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Wikipedia says "A child process that terminates but is never waited on by its parent becomes a zombie process." I run this program:

#include <stdio.h>
#include <unistd.h>
#include <stdlib.h>
int main()
{
    pid_t pid, ppid;
    printf("Hello World1\n");
    pid=fork();
    if(pid==0)
    {
        exit(0);    
    }
    else
    {
        while(1)
        {
        printf("I am the parent\n");
        printf("The PID of parent is %d\n",getpid());
        printf("The PID of parent of parent is %d\n",getppid());        
        sleep(2);
        }
    }
}

This creates a zombie process, but I can't understand why a zombie process is created here?

The output of the program is

Hello World1
I am the parent
The PID of parent is 3267
The PID of parent of parent is 2456
I am the parent
The PID of parent is 3267
The PID of parent of parent is 2456
I am the parent
....
.....

But why is it that the "child process terminates but is not waited on by its parent" in this case?

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Are you asking why the concept of a zombie process was introduced in Unix? As it stands, the only answer to your question that I see is "because that's how zombie processes are defined". –  larsmans Apr 18 '13 at 9:19
    
"couldn't understand why zombie process are created here" That would be because you aren't calling wait() to read the child's exit status, and hence its entry is left behind in the process table. –  Anirudh Ramanathan Apr 18 '13 at 9:24
    
Thats ok. But when child runs for some time and exists there isnt any zombie –  user567879 Apr 18 '13 at 9:58
    
Yeah — zombies are the living dead. Zombie processes have died (either from a signal or because they exited), and the parent process has not yet executed a wait() for the process. The zombie is dead, but still occupies a process table slot and will continue to do so until its parent waits for it, or the parent exits. If the parent exits, the child will be inherited by the init process (usually PID 1), and one of the main purposes of that process (if not the only one) is to wait for children to die. –  Jonathan Leffler Apr 23 '13 at 10:55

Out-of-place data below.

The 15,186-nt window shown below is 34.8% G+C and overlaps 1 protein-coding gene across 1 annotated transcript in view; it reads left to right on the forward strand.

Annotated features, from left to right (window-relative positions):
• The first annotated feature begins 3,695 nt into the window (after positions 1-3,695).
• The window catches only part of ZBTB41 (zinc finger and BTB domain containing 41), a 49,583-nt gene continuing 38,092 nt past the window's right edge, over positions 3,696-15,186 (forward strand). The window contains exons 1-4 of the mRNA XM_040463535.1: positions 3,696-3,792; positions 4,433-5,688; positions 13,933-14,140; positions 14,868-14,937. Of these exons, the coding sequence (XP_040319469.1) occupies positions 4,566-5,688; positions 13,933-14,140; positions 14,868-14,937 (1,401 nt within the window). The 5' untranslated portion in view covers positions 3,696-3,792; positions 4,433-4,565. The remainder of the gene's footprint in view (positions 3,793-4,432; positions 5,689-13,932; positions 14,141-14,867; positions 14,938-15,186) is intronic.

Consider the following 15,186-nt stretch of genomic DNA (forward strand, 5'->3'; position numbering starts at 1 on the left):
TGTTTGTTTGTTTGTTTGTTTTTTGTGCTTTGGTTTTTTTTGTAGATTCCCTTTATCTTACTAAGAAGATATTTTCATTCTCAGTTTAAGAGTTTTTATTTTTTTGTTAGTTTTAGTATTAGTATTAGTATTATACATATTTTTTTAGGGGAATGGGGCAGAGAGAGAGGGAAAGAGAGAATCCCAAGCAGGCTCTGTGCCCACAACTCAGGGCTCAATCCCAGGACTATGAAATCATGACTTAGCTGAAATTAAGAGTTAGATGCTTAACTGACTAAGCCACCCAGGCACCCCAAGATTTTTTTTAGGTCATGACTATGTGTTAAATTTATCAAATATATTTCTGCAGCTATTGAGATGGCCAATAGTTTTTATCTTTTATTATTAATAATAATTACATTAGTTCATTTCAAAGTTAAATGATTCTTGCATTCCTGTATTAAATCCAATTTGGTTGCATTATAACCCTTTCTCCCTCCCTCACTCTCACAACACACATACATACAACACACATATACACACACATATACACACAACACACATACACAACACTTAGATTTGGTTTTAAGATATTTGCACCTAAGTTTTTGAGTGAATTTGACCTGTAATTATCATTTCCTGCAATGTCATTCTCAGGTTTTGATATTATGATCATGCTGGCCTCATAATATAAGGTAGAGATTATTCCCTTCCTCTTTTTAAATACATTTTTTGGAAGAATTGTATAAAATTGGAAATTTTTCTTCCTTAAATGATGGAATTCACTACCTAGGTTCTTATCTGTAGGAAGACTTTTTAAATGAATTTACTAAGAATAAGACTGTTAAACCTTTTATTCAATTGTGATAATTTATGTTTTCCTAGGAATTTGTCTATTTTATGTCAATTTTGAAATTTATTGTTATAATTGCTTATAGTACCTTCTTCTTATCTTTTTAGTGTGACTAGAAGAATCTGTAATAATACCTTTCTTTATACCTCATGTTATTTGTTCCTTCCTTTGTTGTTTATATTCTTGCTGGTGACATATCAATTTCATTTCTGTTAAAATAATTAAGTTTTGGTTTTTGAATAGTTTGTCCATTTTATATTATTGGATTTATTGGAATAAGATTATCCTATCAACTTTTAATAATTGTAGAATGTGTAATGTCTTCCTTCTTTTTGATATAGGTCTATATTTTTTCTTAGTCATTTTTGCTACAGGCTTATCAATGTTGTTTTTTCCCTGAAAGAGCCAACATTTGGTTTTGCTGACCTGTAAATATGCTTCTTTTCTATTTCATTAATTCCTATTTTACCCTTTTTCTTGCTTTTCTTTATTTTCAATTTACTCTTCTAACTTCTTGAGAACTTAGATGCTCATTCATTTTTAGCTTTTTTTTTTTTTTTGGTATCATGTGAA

The child process executes the exit(0);, thus terminating. The parent process enters an infinite loop without waiting for its child to die. In this context, waiting means 'calls one of the functions wait() or waitpid(), or one of the various system-dependent alternatives such as wait3() or wait4()'. It doesn't just mean 'the parent goes on living'. When the child doesn't die, there is no possible zombie process; zombie processes are dead. –  Jonathan Leffler Apr 23 '13 at 11:02

1 Answer 1

up vote 11 down vote accepted

In your code, zombie is created on exit(0) (comment with arrow below):

pid=fork();
if (pid==0) {
    exit(0);  // <--- zombie is created on here
} else {
    // some parent code ...
}

Why? Because you never waited on it. When something calls waitpid(pid), it returns postmortem information about process, like its exit code. Unfortunately, when process exited, kernel cannot just dispose of this process entry, or return code will be lost. So it waits for somebody to wait on it, and leaves this process entry around even if it does not really occupy any memory except for entry in process table - this is exactly what is called zombie.

You have few options to avoid creating zombies:

  1. Add waitpid() somewhere in the parent process. For example, doing this will help:

    pid=fork();
    if (pid==0) {
        exit(0);    
    } else {
        waitpid(pid);  // <--- this call reaps zombie
        // some parent code ...
    }
    
  2. Perform double fork() to obtain grandchild and exit in child while grandchild is still alive. Grandchildren will be automatically adopted by init if their parent (our child) dies, which means if grandchild dies, it will be automatically waited on by init. In other words, you need to do something like this:

    pid=fork();
    if (pid==0) {
        // child
        if (fork()==0) {
            // grandchild
            sleep(1); // sleep a bit to let child die first
            exit(0);  // grandchild exits, no zombie (adopted by init)
        }
        exit(0);      // child dies first
    } else {
         waitpid(pid);  // still need to wait on child to avoid it zombified
         // some parent code ...
    }
    
  3. Explicitly ignore SIGCHLD signal in parent. When child dies, parent gets sent SIGCHLD signal which lets it react on children death. You can call waitpid() upon receiving this signal, or you can install explicit ignore signal handler (using signal() or sigaction()), which will make sure that child does not become zombie. In other words, something like this:

    signal(SIGCHLD, SIG_IGN); // <-- ignore child fate, don't let it become zombie
    pid=fork();
    if (pid==0) {
        exit(0); // <--- zombie should NOT be created here
    } else {
         // some parent code ...
    }
    
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